Lansing plans a 24-hour warming shelter to succeed Letts facility

City is considering proposals for location to open in November


(Due to a reporting error, a previous version of this story mistakenly identified Lansing’s Human Relations and Community Services Director Kim Coleman as Human Resources Director Elizabeth O’Leary. Also, the headline on the previous version of the story referred to the Letts Warming Center as "troubled." The headline was intended to reflect initial problems with Letts, including opening later than expected last year and being unable to accommodate children or provide cots because the facility lacks a sprinkler system, which caused the fire marshall to declare it unsafe for sleeping. As a clarification, the headline was not intended to indicate any personal safety problems. Finally, because of an editing error, the original story said that the city was abandoning Letts. City spokesperson Scott Bean said that the city never intended to use Letts Community Center as a shelter beyond April 30.)

WEDNESDAY, April 17— The city of Lansing plans to establish a 24-hour “alternative temporary homeless shelter" to replace the Letts Warming Center.

Human Relations and Community Services Director Kim Coleman said the new shelter would accommodate 75 to 100 people and could open as early as November.

Letts, 1220 W. Kalamazoo St., which opened in December, is limited in its services because it does not have a sprinkler system. That meant it could not offer cots for overnight use or even allow children.

An operating agreement for Letts with the Detroit Rescue Mission will expire April 30, Coleman told the City Council on Monday, and the city still has the $800,000 state appropriation that was meant to fund it.

Instead, Coleman said, the funds can be used to operate the new shelter, which differs from the warming center in that it would be open 24 hours for people of all ages, who will be able to sleep there.

“The warming center was not intended to be the solution but an option for this season, because it was important to us to get people out of the cold,” Coleman said. “The intent now is to provide the type of shelter that the funds were intended to provide.”

In addition to the $800,000 in state funds, Mayor Andy Schor has recommended $179,059 be provided for the temporary shelter in the 2024-‘25 fiscal year budget.

Coleman said Letts’ cost to operate for seven months should not exceed $110,000.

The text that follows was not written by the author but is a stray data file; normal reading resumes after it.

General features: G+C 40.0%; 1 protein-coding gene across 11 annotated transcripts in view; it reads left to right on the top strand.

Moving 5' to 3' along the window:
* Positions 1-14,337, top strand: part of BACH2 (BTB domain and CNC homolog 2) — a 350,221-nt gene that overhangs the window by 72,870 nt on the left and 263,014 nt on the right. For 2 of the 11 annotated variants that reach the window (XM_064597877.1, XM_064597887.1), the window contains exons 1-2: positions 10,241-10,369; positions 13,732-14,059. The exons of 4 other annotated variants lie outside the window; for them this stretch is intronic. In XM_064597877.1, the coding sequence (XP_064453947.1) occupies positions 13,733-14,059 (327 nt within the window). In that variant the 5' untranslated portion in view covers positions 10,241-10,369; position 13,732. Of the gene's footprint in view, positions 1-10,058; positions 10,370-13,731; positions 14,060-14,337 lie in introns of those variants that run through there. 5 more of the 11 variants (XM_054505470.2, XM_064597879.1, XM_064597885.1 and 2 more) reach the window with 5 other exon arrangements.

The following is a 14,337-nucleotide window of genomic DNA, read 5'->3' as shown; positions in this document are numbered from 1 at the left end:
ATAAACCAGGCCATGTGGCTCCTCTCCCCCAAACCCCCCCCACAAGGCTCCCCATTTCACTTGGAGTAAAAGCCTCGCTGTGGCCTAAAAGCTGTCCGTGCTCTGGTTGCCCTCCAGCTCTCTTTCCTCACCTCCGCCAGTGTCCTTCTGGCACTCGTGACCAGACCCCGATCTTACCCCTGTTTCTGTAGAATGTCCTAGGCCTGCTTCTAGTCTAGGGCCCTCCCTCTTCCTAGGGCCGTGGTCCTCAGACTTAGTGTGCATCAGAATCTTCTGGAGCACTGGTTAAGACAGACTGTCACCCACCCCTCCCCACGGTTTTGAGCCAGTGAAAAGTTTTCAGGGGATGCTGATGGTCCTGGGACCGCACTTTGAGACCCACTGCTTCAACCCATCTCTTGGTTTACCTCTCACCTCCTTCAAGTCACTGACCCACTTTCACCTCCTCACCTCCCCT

Her department issued a request for proposals for the development of the proposed shelter facility, which included potential locations, on March 2. It garnered three responses from KT Solutions Inc., Pallet PBC and JT 2 Engineering and Construction, none local.

“HRCS staff and members of the advisory board are currently considering proposals for the structure and city-owned properties to identify the best option to address the needs. A recommendation will be submitted to the mayor within the next two weeks,” Coleman said.

She added that the proposed shelter will be “in an essential and easily accessible area of the city,” which she did not identify.

“It will provide temporary housing, improved access to services, reduce the strain on existing shelter facilities and continue to contribute to the overall well-being and stability of our city,” Coleman said.

The need for the new shelter comes as homelessness in Lansing has been steadily rising in recent years. Coleman said that “the hopes were to help supplement, not totally replace, the shelter services that are currently out there, until such a time that they weren’t needed.”

“It is our understanding that the largest shelter, the City Rescue Mission, should be up and running at full capacity in three years” at its new location on Kalamazoo Street and that Holy Cross "will have some expansion before then — but not enough to cover the people needed,” Coleman added.

The next step will come next month, when a second RFP  will be issued to determine which organization would operate the new shelter once it's opened.

Luna Brown, a Lansing resident who has frequently expressed the need for a shelter that’s not tied to any religious organization and that would be more inclusive for members of the city’s LGBTQ population, is cautiously optimistic about the project.

“At the very least, it will be a shelter for Lansing that won't force religious services or discriminate, which is needed in Lansing,” she said, adding that it “sounds like progress” is being made toward that goal.

warming center, homeless, shelter, services, Andy Schor, Lansing, city, grant, funds, Michigan, Kim Coleman, City Rescue Mission, Holy Cross, Detroit Rescue Mission Ministries


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